BA: I'm wondering if we could start with your first trip visit to Encampment. What was your initial impression of the Nichols photos?
NJH: During my first real trip to Encampment to look at the work, I couldn't see much of it. The only ones I could see were 100 images that some museum volunteers had made small prints of and put in a binder. The rest were on a very old Mac that hadn't been turned on since probably 1999. So my first impression was that there were probably some really incredible things in the 24,000 images but they were stuck in a weird technologically limbo. The negatives were sealed up in freezers so the only possible access was the files on the old Mac. Each image took about 90 seconds to load. So it took about two years from that point to really start looking at what was in there.
I guess that's an ongoing issue for any photographer, deciding how to store things with future viewers in mind. Digital formats change so fast. The book also mentioned that selection of 100 "greatest hits". What did you initially think of those 100? Would you have picked the same ones? Did any of them make it into the final book?
No, none of them are the same selections. I just had a chance to look again at those initial 100 favorites and I don't think a single image overlaps with the book.
Was that Nancy Anderson's selection? Or was it by committee? Or who decided?
I believe it was Nancy and a group from the GEM (Grand Encampment Museum) board. Nancy had done a small exhibition of Lora's work called "Tapestry" in the 1990s. Some of the images currently hang at GEM. They are lovely, but they were selected by people familiar with the family members and Encampment area, so those selections were really driven by knowledge specific to the area of historical relevance in a way that was outside of my experience.
So you're digging through these files on an old Mac. When did you first begin to sense that the archive was something special? Did her photos grab you right away? Or did that happen over time?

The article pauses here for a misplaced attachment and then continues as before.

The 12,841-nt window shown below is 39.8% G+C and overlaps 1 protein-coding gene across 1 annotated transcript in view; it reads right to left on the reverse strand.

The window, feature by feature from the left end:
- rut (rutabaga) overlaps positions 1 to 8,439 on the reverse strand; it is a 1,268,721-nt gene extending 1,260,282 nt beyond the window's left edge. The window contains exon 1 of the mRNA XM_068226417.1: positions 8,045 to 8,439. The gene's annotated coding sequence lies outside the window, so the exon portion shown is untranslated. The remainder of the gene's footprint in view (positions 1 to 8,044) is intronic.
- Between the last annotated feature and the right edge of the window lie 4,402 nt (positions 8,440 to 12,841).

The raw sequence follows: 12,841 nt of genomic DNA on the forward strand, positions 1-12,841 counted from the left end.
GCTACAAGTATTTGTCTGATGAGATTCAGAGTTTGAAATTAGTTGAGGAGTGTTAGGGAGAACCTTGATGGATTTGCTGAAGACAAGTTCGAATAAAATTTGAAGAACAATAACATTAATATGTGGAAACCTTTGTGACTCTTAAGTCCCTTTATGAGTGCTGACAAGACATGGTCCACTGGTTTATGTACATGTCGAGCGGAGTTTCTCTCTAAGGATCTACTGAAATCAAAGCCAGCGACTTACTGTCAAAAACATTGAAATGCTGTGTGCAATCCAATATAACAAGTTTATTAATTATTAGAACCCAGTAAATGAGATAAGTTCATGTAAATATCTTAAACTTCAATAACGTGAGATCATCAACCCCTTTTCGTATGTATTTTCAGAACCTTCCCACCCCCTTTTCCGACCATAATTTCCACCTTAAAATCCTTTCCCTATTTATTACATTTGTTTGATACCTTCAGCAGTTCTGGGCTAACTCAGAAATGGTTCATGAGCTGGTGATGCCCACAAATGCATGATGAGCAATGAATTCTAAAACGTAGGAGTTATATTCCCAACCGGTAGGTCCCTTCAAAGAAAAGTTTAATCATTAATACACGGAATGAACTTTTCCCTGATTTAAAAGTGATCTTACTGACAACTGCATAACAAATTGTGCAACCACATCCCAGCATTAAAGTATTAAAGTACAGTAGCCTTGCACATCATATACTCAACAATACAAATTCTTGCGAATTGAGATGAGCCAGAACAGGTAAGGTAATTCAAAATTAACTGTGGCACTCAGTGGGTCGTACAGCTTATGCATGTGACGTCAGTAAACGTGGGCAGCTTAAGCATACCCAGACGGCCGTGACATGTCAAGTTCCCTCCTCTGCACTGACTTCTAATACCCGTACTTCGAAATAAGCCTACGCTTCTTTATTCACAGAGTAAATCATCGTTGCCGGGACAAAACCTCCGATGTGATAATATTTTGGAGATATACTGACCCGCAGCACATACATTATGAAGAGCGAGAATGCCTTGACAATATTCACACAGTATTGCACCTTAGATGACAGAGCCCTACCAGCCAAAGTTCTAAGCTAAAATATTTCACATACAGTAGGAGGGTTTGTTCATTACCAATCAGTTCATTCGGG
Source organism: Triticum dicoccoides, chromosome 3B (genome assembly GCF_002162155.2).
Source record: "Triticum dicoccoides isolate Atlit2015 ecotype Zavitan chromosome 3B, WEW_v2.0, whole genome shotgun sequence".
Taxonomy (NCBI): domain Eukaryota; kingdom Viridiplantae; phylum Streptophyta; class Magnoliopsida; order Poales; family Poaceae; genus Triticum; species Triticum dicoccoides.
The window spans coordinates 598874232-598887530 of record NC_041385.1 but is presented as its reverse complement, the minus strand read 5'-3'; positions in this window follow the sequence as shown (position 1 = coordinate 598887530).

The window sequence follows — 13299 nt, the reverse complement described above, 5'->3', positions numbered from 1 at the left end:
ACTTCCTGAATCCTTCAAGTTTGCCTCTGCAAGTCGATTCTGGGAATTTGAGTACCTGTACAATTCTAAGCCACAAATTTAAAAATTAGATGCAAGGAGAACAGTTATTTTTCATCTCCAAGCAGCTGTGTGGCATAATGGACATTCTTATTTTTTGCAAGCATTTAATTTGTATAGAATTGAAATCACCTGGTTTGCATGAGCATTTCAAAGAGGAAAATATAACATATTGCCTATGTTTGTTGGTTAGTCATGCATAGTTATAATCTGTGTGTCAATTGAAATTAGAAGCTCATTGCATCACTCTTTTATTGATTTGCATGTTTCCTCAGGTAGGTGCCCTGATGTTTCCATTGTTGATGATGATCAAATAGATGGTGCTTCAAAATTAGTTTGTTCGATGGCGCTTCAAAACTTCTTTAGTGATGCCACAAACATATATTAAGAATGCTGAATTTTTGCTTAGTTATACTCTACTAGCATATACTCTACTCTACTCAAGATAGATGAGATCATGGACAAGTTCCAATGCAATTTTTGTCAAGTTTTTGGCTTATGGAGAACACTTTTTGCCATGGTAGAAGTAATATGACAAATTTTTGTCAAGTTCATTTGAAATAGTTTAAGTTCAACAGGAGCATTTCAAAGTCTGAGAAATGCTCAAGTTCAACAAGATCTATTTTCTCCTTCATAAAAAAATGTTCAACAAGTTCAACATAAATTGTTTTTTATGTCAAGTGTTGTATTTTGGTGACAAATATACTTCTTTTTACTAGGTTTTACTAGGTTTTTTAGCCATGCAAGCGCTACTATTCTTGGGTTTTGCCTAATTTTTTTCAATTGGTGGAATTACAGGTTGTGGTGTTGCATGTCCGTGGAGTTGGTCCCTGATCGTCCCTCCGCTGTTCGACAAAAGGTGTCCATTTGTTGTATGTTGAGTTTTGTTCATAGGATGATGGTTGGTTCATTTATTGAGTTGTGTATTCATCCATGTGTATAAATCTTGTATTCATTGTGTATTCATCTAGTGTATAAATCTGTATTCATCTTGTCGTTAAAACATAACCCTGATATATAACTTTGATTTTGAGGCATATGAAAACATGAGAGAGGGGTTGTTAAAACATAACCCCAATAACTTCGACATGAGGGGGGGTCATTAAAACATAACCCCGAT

Well, I had read Nancy's book on Lora before I arrived in Encampment. It's a selection of Lora's diaries and I was really intrigued by Lora's voice as a writer. I knew that if she was also making photographs, starting off at such a young age and compiling so many of them, that there were bound to be remarkable things in there. So getting involved in making the work accessible was a leap of faith.
I also really connected with Nancy. Although she's 40 years older than me and a Wyoming rancher, we were fast friends right away. We both have a strong interest in Antarctic maritime history (of all things), and I knew I wanted to be friends with her. And SHE knew Lora's work was special, and I trusted her instincts. I met her on that first trip, and she was just devastated that the work wasn't really viewable. Nancy and her husband Victor were the ones who scanned them originally and what they did was really top of the line technologically at the time, but it was pre-Internet and the technology became obsolete soon after the scanning was complete. But the original scans are exactly what is done today in terms of workflow. I used those files for the book and exhibition, I just needed to do the restoration. In a way, it's really incredible what the two of them accomplished.
I doubt Nichols would be remembered at all if not for Nancy Anderson. And of course your efforts were essential too. I think the lesson for photographers is that it's rare for work to find an audience on its own. It generally needs a patron or backer or friend or someone to promote and organize and funnel the pictures to public consciousness.
A big part of it too was Ezra Nichols, one of Lora's sons. He passed away before I came on to the scene, but he helped pay for the scanners, freezers, etc. He wanted his mother's work to be saved and shared, but didn't have the expertise himself.
What sort of person is Nancy Anderson? How would you describe her?
Hmmm...great question. She is incredibly smart, very funny, self-deprecating in a charming way. She was a high school teacher—taught drama, Spanish, and English. She has traveled extensively to look at art, and at the time I met her lived in a house at a place called Coyote Canyon probably about 10+ miles from the nearest neighbor. Their house was filled with books and plants and animals. I noticed she had a subscription to the NY Times and I thought, WOW this gal is not like anyone else I've met in Wyoming.
What were other people like that you met in Wyoming?
I’ve spent a lot of time there before the archive work and since then, and it’s an amazingly diverse place and it would be impossible to generalize. But Nancy has experience as a rancher, teacher, avid historian and writer and she has an encyclopedic knowledge of Carbon County history. She’s a gem. She now lives in Encampment after Victor passed away a couple of years ago. She lives in Lora's old house.
What did she think of the book? What did people at the Encampment museum think of it? The book has a totally different selection than their choice of 100 “Greatest Hits". I'm curious if they liked your choices, or if they were puzzled. Or if it showed them a side of Nichols that they hadn't considered?